Question: What is it about your background and your experiences that would make a contribution to the diversity of the entering class and the educational experience of the other students?
I was born in [deleted] Angola during a volcanic year that symbolized the eruption of a colony's desire to end five hundred years of Portuguese occupation in their country. Cultural commonalities, such as the Portuguese language, were not enough to unify Portuguese and Angolans, nor was it sufficient to dissipate the Angolan desire for independence. Ultimately, after years of prolonged civil unrest and protests Angola was freed from its ties to Portugal. As a result of beginning life on the brink of a waking volcano, I cultivated a strong will and a sensitivity to the plights of different cultures.
Living in Angola during a time of severe change, I felt the impact of the events even as a child. It was fatal to walk through particular parts of the city during the day. The Angolan dialectic language of Kimbundu gradually replaced Portuguese and schools were closing to be used as shelters to provide safety for citizens. I became intimately familiar with the feeling of separation and not being able to exercise all of the freedoms that I normally possessed. All of these events were poignant for me because they marked my first understanding of adversity and the differences that divide people. Amidst this revolution, I saw my parents work hard to salvage the normalcy of our lives and remain hopeful that Angola would once again become a peaceful country. My parents were my grandest teachers and they showed me through their words and actions that our differences should unite us and create an even greater humanity. When most parents were transferring their children to private schools in an attempt to limit their children's exposure to the African culture, my brother, sister and I remained in the predominantly Black public school system. My parent's decision to keep me in public school gave me a profoundly rich experience and made me awake to the beautiful yet complex Angola that I lived in. I was determined to not yield to the negative ideology that was permeating through Angola and believe that one day peace would return.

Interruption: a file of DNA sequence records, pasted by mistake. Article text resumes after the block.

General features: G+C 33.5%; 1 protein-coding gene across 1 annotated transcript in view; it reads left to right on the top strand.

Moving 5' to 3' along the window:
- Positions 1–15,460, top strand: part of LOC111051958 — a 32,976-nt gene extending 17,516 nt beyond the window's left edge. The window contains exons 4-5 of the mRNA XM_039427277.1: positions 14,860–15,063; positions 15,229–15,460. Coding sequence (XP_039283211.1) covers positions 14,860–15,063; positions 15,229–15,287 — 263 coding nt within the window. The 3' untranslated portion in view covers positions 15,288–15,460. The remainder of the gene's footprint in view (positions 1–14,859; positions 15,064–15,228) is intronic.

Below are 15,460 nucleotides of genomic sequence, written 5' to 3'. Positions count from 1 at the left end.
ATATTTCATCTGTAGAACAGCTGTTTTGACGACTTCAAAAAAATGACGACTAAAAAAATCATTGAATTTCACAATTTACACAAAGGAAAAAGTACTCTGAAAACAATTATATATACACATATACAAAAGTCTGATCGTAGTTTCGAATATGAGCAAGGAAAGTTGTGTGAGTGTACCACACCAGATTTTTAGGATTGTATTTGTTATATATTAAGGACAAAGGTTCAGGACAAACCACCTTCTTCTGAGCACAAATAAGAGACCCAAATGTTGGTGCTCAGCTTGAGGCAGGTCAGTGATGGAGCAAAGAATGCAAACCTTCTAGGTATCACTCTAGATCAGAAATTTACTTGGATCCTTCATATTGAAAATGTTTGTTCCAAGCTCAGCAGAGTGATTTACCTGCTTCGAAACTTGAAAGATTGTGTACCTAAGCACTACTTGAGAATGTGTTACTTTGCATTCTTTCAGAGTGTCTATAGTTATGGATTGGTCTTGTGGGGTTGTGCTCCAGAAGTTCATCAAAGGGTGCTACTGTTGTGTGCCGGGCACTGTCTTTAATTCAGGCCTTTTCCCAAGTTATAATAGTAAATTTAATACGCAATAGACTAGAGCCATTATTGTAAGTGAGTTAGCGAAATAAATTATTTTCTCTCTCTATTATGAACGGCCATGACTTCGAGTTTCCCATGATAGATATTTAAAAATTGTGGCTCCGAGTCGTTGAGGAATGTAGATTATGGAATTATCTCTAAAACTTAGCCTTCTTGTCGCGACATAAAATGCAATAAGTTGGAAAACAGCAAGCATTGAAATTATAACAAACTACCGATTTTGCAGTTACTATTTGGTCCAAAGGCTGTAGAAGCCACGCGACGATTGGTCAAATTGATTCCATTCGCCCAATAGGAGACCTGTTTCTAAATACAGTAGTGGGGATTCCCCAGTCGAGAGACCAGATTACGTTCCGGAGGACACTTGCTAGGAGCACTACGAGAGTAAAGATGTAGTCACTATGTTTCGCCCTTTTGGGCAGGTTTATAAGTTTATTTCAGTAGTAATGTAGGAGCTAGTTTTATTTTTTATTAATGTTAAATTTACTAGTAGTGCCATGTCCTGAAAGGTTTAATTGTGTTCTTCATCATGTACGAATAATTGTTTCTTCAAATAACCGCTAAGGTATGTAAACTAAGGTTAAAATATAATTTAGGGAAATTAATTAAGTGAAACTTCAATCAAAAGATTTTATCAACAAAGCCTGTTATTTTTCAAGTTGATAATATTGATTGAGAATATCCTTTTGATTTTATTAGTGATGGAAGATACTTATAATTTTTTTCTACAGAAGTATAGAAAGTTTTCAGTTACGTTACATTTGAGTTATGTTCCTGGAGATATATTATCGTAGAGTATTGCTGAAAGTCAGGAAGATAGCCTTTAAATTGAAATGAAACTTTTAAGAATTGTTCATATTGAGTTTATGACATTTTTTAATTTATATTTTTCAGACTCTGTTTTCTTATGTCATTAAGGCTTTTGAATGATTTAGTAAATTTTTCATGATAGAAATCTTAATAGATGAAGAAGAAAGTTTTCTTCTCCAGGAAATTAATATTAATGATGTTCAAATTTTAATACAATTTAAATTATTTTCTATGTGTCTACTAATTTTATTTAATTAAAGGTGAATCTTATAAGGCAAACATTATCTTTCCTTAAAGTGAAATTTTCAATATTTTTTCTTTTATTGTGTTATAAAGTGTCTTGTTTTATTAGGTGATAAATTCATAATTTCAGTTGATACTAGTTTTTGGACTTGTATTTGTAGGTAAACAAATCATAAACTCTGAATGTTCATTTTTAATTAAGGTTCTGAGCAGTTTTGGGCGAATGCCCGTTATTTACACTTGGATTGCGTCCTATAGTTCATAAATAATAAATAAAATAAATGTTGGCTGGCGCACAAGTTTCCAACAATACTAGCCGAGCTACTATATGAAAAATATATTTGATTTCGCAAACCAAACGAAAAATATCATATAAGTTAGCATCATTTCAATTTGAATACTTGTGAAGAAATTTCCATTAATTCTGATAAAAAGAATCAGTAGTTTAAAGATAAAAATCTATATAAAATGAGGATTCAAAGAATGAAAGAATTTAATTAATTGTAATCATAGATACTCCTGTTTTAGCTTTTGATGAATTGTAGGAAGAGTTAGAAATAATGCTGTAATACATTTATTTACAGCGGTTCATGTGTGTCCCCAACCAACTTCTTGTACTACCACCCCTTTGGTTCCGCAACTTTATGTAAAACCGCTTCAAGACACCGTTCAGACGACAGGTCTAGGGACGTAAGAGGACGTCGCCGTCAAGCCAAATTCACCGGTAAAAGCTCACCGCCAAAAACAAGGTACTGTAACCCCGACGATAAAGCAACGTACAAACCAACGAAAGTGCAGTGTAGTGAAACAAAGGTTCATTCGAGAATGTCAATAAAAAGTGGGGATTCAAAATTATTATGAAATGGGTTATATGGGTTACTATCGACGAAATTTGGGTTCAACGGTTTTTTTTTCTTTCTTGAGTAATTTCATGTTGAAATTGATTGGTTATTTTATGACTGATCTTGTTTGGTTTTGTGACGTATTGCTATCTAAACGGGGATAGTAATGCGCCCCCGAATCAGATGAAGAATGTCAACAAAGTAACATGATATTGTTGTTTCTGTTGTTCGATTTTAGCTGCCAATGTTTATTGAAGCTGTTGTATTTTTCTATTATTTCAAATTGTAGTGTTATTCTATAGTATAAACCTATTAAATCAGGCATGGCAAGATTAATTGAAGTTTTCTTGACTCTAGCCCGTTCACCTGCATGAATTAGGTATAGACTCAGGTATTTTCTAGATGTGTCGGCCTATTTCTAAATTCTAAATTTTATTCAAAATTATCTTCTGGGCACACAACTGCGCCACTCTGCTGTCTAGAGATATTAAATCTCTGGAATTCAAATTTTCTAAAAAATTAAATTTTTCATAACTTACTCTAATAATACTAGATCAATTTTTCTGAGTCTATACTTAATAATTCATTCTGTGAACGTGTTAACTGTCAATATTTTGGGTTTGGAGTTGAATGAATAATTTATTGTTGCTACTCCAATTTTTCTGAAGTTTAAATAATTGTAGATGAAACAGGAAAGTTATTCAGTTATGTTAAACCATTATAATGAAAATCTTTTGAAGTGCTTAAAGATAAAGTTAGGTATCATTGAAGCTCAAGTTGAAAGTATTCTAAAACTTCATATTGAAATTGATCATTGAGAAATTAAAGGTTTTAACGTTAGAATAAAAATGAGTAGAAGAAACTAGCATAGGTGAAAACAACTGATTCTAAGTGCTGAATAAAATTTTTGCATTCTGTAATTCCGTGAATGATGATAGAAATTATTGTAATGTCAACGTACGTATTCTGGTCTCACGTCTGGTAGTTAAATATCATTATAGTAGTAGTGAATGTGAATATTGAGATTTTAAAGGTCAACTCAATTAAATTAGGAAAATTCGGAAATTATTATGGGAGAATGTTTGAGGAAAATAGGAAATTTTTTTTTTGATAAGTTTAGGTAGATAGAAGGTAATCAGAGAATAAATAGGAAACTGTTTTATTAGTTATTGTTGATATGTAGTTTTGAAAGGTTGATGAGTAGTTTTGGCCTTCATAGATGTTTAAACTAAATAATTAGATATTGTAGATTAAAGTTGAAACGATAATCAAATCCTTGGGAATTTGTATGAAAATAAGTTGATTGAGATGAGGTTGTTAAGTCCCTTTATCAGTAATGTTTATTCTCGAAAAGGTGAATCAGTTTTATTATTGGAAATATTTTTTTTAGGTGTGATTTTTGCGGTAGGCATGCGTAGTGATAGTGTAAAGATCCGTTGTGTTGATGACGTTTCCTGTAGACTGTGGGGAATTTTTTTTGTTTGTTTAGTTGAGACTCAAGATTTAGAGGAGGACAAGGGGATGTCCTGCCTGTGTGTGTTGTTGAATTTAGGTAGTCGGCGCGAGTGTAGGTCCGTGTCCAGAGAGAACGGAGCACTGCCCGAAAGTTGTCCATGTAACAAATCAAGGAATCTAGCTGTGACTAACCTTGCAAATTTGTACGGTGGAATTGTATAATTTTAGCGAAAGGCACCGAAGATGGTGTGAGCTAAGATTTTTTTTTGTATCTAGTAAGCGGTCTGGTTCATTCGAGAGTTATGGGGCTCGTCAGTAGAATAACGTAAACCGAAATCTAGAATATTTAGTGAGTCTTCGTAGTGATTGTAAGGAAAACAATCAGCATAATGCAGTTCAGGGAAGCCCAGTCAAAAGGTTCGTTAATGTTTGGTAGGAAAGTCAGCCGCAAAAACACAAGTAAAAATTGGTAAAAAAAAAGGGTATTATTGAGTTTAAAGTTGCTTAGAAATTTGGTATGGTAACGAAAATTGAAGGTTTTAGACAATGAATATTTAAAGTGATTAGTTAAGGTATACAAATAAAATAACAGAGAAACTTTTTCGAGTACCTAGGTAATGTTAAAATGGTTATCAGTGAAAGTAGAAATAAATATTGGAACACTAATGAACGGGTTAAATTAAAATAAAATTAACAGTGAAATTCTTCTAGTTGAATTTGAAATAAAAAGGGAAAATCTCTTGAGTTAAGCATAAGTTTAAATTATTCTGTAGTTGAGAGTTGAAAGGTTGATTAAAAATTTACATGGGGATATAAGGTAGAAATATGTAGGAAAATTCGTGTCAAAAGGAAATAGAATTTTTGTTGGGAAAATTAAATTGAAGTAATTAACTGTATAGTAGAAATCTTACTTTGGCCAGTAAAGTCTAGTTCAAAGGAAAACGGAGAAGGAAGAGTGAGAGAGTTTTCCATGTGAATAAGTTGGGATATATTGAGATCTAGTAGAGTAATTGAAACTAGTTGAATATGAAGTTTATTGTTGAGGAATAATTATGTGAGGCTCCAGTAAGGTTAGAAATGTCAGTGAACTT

In all the years that I have lived in America I have remained connected to the African, Portuguese and American sides of who I am. I speak Portuguese and Spanish laced with some African idiomatic expressions. I'm immersed in the Portuguese Community that is vibrant in its celebration of gastronomy and religious festivals. I collect first edition novels from 20th century American Literature authors such as F.Scott Fitzgerald and Ernest Hemingway and have traveled over the course of 4 years to 30 U.S cities. I look to share all of these experiences with my peers and be further enriched from their own life lessons as well.
Witnessing the devastation of civil war unravel and arriving into a New World with the challenge of fusing three cultures has shaped me into an individual that does not falter in the face of adversity, possesses a strong will and a heightened sensitivity to other cultures. My observations, perspectives and approaches are an amalgam of the worlds that I have seen and will define my contribution to the classroom.
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